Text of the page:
Figure découpée (Cut-Out Figure), 1975
Cast concrete with aggregate interior, engraved by sandblasting (“betongravure”)
138 in. x 96 in. x 5.5 in. (350.52 cm x 243.84 cm x 13.97 cm)
Purchased with funds made available through an anonymous gift to MIT
Pablo Picasso, best known for his paintings and drawings, also applied his restless energies to sculpture. His earliest known sculpture, modeled in clay to be cast in bronze, was made in 1901; he subsequently produced over six hundred throughout his life. Picasso worked generally in two sculptural modes, each grounded in their respective materials and techniques. He modeled sculpture in the round in clay or plaster for casting in bronze; he also constructed frontal, open-form works from cut or found pieces of sheet metal, metal rods, wood, or cardboard.
During the 1950s and 1960s, he developed in the latter mode a series of sculptures that were cut from a single sheet of wood or metal and painted. The painted wood and metal cut-outs are closer to painting and drawing than are most of his sculptures and give new importance to painted surfaces in defining and articulating the represented forms.
Picasso’s interest in combining painting and sculpture attracted him to ceramics, a medium in which he worked prodigiously during the 1950s and 1960s. MIT’s Figure découpée (Cut-Out Figure) is one of the cut-out sculptures conceived during the 1950s. It was originally executed in 1958 in oil on wood and represents a bird with head and beak to the right, tail to the left, feet below, and spread wings above. Figure découpée grew out of a series of pen and ink notebook drawings done on May 11, 1958, of birds in flight and owls, none of which, however, correspond in all features to the sculpture.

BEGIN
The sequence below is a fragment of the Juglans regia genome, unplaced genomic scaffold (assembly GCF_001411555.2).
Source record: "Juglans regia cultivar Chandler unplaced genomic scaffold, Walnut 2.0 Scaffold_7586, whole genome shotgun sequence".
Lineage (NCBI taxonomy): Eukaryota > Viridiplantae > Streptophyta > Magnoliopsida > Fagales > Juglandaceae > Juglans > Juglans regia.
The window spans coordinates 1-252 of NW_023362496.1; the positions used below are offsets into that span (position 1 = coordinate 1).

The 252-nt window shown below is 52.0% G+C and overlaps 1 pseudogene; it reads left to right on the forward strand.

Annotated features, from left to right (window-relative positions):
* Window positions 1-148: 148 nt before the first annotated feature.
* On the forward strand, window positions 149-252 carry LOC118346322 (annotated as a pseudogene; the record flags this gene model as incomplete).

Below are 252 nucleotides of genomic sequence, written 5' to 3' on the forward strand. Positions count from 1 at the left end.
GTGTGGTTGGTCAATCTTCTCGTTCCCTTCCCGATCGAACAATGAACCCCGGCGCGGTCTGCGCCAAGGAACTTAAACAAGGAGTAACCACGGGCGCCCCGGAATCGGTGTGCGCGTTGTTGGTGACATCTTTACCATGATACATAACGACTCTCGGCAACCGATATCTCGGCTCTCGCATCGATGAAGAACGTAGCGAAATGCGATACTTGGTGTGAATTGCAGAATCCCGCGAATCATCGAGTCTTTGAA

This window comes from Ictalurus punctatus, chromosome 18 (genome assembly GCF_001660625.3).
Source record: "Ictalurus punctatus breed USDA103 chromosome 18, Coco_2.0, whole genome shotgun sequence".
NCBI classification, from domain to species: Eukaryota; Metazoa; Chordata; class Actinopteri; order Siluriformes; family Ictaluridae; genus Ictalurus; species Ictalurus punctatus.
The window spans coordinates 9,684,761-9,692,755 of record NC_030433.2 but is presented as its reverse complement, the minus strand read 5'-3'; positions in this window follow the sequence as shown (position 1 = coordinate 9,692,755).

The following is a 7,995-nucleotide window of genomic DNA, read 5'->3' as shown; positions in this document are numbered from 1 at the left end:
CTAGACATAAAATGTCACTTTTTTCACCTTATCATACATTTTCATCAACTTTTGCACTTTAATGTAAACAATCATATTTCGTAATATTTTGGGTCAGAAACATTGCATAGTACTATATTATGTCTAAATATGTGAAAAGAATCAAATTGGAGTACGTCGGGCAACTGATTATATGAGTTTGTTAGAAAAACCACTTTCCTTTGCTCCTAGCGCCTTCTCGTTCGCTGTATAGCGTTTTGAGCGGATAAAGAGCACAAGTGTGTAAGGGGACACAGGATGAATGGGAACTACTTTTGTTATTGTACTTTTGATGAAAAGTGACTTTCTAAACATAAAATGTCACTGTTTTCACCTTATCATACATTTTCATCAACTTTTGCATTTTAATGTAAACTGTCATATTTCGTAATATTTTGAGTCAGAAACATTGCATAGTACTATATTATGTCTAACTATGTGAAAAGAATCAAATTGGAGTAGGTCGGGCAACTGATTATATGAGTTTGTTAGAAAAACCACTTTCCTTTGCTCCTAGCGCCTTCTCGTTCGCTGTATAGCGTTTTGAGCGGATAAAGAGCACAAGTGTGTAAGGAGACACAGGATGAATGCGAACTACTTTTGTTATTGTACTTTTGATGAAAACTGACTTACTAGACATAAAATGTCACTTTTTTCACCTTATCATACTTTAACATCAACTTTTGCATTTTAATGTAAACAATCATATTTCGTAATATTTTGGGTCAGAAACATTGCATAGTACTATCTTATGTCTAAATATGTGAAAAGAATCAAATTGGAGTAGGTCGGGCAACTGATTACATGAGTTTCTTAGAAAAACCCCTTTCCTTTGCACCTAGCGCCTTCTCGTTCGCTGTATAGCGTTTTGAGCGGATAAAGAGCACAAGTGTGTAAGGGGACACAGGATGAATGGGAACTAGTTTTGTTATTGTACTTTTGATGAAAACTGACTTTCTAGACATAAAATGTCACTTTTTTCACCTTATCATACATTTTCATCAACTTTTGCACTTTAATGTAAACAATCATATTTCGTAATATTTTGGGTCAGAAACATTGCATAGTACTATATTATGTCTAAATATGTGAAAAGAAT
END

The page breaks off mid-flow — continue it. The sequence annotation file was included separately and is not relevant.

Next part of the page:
In 1956 Picasso met the Norwegian artist Carl Nesjar who introduced him to a process of concrete casting called betongravure (concrete engraving). Betongravure was developed in Oslo by the architect Erling Viksjø and the engineer Sverre Jystad. Nesjar adapted the process for the enlargement to monumental scale of Picasso’s planar sculpture. A wooden form that reproduces the outline shape of the original sculpture is built and filled first with an aggregate of dark gravel or crushed stones and then with poured concrete that binds and faces the aggregate. A template is made from the painted lines and areas of tone on the original wood or metal sculpture then the concrete surface is sandblasted through the template, exposing the color and grain of the aggregate underneath. This method permits furrows of varying depth and width to be cut and areas of tone and texture to be revealed.
Picasso had long desired to make monumental sculptures; betongravure made available to him a technique suited to the translation of his recent planar sculptures into durable materials on a monumental scale. Picasso entrusted Nesjar with the enlargement and fabrication of his sculpture in concrete. Their collaboration was most productive during the 1960s. In 1963, the first of the concrete casts of Figure découpée was made. It was cast again in 1964 in the same size and in 1965 was further enlarged in another cast to 16’ 6” high. The second cast is in Halsingborg, Sweden; the third is in the Vondelpark in Amsterdam. MIT’s sculpture stands 11’6” high, and was cast and installed in May 1975.
Building Number: E60
Accession Number: 1975.058
A dominant figure in 20th century European art, Pablo Picasso made more than 600 sculptures throughout his lifetime. Figure découpée, which literally means cut-out figure, began as a drawing from a series of pen and ink notebook sketches Picasso did of owls and birds in flight. Picasso turned these into a maquette in 1958 and with Picasso's enthusiastic approval, Norwegian artist Carl Nesjar here transformed Picasso's design into this concrete sculpture installed at MIT in 1975.
At the time, Nesjar was a visiting artist at MIT Center for Advanced Visual Studies. This is made by making a cast of concrete, and then it's engraved by sandblasting to the precise designs of Picasso from this earlier drawing. It is really a drawing made into monumental form. It's a planar sculpture. It doesn't really have a back.
Picasso and Nesjar first met in 1957. And by 1975, Nesjar had transformed 27 of Picasso's designs into concrete sculptures.
Nesjar studied prehistoric cave art of France and Spain, and that knowledge of prehistoric techniques contributed to the evolution of this concrete engineering, and of course, would have appealed to Picasso greatly, who loved the primordial and the primitive his entire career.